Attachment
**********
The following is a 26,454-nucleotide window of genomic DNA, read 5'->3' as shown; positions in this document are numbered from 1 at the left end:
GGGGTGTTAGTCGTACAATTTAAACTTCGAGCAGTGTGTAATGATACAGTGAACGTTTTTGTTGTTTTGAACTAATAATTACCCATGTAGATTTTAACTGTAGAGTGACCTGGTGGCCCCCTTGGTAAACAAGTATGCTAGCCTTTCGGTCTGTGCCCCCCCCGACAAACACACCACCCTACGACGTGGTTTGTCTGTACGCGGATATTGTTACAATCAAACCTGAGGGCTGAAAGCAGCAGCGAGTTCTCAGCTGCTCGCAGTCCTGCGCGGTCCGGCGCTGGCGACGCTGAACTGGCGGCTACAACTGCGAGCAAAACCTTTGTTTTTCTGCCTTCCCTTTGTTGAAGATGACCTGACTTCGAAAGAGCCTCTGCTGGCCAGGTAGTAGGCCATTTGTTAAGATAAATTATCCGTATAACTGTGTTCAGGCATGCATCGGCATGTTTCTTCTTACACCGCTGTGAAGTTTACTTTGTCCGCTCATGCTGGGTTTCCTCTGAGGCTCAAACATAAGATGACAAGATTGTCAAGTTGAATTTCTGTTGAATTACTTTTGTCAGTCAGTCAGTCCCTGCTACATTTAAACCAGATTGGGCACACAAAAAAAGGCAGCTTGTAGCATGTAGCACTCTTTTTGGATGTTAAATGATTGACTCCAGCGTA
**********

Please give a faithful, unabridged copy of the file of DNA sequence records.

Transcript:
The following is a 26,454-nucleotide window of genomic DNA, read 5'->3' as shown; positions in this document are numbered from 1 at the left end:
GGGGTGTTAGTCGTACAATTTAAACTTCGAGCAGTGTGTAATGATACAGTGAACGTTTTTGTTGTTTTGAACTAATAATTACCCATGTAGATTTTAACTGTAGAGTGACCTGGTGGCCCCCTTGGTAAACAAGTATGCTAGCCTTTCGGTCTGTGCCCCCCCCGACAAACACACCACCCTACGACGTGGTTTGTCTGTACGCGGATATTGTTACAATCAAACCTGAGGGCTGAAAGCAGCAGCGAGTTCTCAGCTGCTCGCAGTCCTGCGCGGTCCGGCGCTGGCGACGCTGAACTGGCGGCTACAACTGCGAGCAAAACCTTTGTTTTTCTGCCTTCCCTTTGTTGAAGATGACCTGACTTCGAAAGAGCCTCTGCTGGCCAGGTAGTAGGCCATTTGTTAAGATAAATTATCCGTATAACTGTGTTCAGGCATGCATCGGCATGTTTCTTCTTACACCGCTGTGAAGTTTACTTTGTCCGCTCATGCTGGGTTTCCTCTGAGGCTCAAACATAAGATGACAAGATTGTCAAGTTGAATTTCTGTTGAATTACTTTTGTCAGTCAGTCAGTCCCTGCTACATTTAAACCAGATTGGGCACACAAAAAAAGGCAGCTTGTAGCATGTAGCACTCTTTTTGGATGTTAAATGATTGACTCCAGCGTA